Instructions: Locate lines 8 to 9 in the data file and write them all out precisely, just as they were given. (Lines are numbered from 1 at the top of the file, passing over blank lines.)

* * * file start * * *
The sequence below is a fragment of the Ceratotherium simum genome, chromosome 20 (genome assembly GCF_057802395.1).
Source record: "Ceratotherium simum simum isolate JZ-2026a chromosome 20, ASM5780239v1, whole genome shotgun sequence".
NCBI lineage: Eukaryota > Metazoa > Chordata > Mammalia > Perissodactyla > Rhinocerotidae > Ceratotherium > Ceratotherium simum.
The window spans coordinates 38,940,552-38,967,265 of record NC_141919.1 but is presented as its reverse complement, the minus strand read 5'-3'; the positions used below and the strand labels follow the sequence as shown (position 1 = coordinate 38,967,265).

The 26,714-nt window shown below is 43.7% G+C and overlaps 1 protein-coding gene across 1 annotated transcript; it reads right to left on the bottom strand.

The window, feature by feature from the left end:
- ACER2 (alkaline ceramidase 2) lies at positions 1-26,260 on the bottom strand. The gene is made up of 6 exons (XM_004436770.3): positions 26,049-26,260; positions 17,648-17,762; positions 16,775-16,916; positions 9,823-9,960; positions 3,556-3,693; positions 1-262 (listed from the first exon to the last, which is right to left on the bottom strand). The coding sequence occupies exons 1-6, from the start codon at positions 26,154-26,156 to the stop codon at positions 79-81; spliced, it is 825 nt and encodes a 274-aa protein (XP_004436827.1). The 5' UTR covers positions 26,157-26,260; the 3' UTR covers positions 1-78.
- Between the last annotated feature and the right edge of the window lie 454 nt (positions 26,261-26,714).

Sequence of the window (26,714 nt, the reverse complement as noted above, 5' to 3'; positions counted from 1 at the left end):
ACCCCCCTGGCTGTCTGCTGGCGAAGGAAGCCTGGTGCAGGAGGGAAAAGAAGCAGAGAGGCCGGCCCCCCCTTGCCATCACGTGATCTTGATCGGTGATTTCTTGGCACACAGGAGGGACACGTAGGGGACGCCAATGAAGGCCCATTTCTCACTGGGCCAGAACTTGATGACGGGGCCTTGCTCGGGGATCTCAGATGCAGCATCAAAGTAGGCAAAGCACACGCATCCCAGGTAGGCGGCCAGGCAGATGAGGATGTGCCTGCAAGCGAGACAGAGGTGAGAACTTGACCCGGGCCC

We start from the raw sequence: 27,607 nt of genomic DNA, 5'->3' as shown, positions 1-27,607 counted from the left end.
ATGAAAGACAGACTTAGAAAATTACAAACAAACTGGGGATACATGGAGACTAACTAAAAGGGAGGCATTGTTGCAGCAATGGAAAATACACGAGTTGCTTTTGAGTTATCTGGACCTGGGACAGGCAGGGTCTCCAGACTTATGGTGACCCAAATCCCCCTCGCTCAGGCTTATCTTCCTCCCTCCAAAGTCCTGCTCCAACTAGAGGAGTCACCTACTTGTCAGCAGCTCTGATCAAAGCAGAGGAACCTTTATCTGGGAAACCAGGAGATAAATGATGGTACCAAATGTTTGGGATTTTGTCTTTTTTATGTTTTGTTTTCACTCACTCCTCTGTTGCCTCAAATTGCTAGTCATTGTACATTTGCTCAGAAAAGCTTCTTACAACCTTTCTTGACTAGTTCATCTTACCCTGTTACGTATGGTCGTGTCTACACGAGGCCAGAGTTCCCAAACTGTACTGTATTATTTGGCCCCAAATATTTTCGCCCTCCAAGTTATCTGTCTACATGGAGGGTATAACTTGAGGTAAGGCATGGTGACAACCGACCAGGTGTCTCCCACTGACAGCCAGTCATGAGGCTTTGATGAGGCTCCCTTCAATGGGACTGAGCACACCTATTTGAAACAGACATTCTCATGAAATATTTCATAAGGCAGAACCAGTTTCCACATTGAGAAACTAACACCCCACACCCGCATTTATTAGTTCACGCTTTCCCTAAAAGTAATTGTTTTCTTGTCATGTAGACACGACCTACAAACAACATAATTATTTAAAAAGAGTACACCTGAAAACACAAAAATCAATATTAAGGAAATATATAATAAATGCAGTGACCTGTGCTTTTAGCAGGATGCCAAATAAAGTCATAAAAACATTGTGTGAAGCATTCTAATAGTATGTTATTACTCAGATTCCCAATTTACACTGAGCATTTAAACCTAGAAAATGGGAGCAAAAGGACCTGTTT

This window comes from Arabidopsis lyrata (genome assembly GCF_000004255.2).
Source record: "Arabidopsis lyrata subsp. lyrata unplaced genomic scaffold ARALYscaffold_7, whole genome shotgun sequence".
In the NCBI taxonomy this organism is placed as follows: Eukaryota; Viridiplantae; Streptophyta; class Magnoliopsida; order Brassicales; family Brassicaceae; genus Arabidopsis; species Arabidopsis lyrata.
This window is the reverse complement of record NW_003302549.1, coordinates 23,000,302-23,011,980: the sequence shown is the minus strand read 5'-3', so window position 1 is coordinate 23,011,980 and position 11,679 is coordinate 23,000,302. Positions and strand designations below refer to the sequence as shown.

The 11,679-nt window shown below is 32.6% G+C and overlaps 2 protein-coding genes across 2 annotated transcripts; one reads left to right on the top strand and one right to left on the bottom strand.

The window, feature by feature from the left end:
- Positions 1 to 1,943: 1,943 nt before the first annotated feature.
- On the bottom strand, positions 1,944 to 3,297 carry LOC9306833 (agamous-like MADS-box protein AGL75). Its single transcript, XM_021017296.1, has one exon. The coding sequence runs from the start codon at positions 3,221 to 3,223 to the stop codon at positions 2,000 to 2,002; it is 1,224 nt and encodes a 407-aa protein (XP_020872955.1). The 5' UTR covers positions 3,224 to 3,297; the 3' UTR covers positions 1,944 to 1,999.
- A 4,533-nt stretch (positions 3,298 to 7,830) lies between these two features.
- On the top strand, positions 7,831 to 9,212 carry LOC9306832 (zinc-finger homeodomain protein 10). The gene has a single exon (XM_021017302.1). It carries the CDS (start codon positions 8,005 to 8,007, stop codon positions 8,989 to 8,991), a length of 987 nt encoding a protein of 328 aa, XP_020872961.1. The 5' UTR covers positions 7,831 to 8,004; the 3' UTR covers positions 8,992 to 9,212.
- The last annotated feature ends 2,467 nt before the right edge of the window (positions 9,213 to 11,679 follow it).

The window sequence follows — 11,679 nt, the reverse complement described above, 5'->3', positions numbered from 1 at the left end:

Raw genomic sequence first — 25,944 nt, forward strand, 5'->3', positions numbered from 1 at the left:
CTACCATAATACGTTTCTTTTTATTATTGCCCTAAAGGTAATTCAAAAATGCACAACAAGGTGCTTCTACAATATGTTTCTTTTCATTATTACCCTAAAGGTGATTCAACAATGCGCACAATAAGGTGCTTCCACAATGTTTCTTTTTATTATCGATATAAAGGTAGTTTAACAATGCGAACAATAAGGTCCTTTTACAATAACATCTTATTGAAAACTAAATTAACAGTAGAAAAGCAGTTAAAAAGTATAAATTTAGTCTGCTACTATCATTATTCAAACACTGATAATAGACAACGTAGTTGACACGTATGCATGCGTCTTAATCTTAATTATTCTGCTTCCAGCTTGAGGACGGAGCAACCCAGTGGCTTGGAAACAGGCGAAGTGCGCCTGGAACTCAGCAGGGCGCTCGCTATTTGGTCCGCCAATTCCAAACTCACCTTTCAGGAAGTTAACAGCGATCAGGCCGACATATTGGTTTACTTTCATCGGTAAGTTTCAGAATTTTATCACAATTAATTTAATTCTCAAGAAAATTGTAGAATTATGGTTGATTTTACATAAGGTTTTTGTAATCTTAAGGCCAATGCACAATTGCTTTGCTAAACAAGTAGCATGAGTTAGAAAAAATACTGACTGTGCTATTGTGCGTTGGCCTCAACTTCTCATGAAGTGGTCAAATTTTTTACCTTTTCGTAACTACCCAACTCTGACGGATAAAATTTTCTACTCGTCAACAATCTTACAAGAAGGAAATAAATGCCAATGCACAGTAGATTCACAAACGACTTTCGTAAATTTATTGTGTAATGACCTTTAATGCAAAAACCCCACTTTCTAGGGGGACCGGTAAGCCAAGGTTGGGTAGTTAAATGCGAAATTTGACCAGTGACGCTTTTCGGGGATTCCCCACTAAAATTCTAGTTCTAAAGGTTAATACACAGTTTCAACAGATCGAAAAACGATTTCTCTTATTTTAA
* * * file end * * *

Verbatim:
- Between the last annotated feature and the right edge of the window lie 454 nt (positions 26,261-26,714).

Sequence of the window (26,714 nt, the reverse complement as noted above, 5' to 3'; positions counted from 1 at the left end):